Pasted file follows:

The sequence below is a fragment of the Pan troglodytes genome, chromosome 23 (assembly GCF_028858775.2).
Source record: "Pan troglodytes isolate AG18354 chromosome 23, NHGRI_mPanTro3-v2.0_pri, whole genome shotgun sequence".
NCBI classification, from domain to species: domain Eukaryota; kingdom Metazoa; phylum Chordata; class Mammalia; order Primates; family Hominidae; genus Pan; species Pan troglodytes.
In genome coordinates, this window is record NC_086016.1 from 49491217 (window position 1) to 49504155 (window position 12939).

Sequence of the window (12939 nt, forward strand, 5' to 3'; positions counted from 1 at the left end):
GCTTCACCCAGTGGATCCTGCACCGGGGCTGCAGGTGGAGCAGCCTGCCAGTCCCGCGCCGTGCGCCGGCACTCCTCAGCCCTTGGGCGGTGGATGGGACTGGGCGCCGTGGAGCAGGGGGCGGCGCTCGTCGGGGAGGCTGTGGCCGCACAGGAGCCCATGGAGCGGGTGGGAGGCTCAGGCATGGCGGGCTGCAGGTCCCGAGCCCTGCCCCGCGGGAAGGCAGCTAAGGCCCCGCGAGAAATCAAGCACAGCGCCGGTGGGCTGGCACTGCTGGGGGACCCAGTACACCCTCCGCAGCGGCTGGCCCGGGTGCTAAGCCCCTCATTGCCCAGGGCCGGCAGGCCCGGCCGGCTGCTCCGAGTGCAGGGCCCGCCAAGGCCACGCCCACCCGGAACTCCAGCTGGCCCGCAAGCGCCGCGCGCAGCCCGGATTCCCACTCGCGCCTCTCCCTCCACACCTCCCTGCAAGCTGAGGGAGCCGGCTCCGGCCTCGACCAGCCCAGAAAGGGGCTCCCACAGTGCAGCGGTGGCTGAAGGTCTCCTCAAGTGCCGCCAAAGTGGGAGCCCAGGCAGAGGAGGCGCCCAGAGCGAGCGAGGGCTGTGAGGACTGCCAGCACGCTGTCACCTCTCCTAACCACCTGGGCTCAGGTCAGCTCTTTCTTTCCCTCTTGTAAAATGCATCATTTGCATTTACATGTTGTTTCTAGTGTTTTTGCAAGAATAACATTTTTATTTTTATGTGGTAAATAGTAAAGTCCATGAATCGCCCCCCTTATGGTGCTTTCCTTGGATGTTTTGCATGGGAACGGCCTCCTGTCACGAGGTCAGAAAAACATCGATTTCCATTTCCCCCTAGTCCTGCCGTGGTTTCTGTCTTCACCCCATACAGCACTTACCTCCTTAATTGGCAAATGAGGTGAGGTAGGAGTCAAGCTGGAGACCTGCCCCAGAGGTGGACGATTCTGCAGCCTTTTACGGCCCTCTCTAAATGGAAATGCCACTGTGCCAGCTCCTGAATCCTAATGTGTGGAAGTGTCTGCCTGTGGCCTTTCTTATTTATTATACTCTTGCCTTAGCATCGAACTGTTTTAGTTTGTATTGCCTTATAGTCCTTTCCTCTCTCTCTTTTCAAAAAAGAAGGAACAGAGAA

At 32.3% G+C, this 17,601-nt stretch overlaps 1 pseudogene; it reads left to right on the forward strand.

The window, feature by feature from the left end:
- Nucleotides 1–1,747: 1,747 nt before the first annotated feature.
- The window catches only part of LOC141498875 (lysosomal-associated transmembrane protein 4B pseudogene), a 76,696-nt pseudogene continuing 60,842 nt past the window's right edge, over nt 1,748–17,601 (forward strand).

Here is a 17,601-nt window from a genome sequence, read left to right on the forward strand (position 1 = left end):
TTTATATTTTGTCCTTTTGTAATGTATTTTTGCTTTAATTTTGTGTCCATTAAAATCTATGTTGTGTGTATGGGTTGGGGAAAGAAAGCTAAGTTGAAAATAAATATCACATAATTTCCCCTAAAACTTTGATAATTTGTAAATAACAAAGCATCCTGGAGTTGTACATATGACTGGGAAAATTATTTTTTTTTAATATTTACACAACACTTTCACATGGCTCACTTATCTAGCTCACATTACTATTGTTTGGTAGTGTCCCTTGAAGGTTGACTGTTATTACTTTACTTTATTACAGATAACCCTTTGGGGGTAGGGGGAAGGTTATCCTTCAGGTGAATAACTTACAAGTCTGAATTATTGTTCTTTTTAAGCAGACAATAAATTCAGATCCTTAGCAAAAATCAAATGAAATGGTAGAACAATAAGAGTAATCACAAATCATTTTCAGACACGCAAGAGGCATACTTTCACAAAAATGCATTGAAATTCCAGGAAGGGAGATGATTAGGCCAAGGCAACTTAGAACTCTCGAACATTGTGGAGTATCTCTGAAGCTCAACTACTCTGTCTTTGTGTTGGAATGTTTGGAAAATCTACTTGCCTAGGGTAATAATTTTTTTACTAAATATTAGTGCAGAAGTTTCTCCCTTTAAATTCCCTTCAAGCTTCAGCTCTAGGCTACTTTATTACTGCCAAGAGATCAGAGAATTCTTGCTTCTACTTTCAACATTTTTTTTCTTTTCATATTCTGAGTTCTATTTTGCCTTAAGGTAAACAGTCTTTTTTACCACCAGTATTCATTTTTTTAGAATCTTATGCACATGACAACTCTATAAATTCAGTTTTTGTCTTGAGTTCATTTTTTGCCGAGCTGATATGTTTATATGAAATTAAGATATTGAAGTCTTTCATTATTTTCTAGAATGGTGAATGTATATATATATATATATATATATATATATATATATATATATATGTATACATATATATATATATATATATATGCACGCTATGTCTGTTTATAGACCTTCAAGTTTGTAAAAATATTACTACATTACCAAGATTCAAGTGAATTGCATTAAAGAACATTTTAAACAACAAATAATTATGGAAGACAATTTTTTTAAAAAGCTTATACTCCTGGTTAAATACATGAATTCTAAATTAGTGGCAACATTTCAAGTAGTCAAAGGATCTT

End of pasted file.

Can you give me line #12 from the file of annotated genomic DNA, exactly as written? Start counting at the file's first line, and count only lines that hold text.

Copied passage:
TTTATATTTTGTCCTTTTGTAATGTATTTTTGCTTTAATTTTGTGTCCATTAAAATCTATGTTGTGTGTATGGGTTGGGGAAAGAAAGCTAAGTTGAAAATAAATATCACATAATTTCCCCTAAAACTTTGATAATTTGTAAATAACAAAGCATCCTGGAGTTGTACATATGACTGGGAAAATTATTTTTTTTTAATATTTACACAACACTTTCACATGGCTCACTTATCTAGCTCACATTACTATTGTTTGGTAGTGTCCCTTGAAGGTTGACTGTTATTACTTTACTTTATTACAGATAACCCTTTGGGGGTAGGGGGAAGGTTATCCTTCAGGTGAATAACTTACAAGTCTGAATTATTGTTCTTTTTAAGCAGACAATAAATTCAGATCCTTAGCAAAAATCAAATGAAATGGTAGAACAATAAGAGTAATCACAAATCATTTTCAGACACGCAAGAGGCATACTTTCACAAAAATGCATTGAAATTCCAGGAAGGGAGATGATTAGGCCAAGGCAACTTAGAACTCTCGAACATTGTGGAGTATCTCTGAAGCTCAACTACTCTGTCTTTGTGTTGGAATGTTTGGAAAATCTACTTGCCTAGGGTAATAATTTTTTTACTAAATATTAGTGCAGAAGTTTCTCCCTTTAAATTCCCTTCAAGCTTCAGCTCTAGGCTACTTTATTACTGCCAAGAGATCAGAGAATTCTTGCTTCTACTTTCAACATTTTTTTTCTTTTCATATTCTGAGTTCTATTTTGCCTTAAGGTAAACAGTCTTTTTTACCACCAGTATTCATTTTTTTAGAATCTTATGCACATGACAACTCTATAAATTCAGTTTTTGTCTTGAGTTCATTTTTTGCCGAGCTGATATGTTTATATGAAATTAAGATATTGAAGTCTTTCATTATTTTCTAGAATGGTGAATGTATATATATATATATATATATATATATATATATATATATATATGTATACATATATATATATATATATATATGCACGCTATGTCTGTTTATAGACCTTCAAGTTTGTAAAAATATTACTACATTACCAAGATTCAAGTGAATTGCATTAAAGAACATTTTAAACAACAAATAATTATGGAAGACAATTTTTTTAAAAAGCTTATACTCCTGGTTAAATACATGAATTCTAAATTAGTGGCAACATTTCAAGTAGTCAAAGGATCTT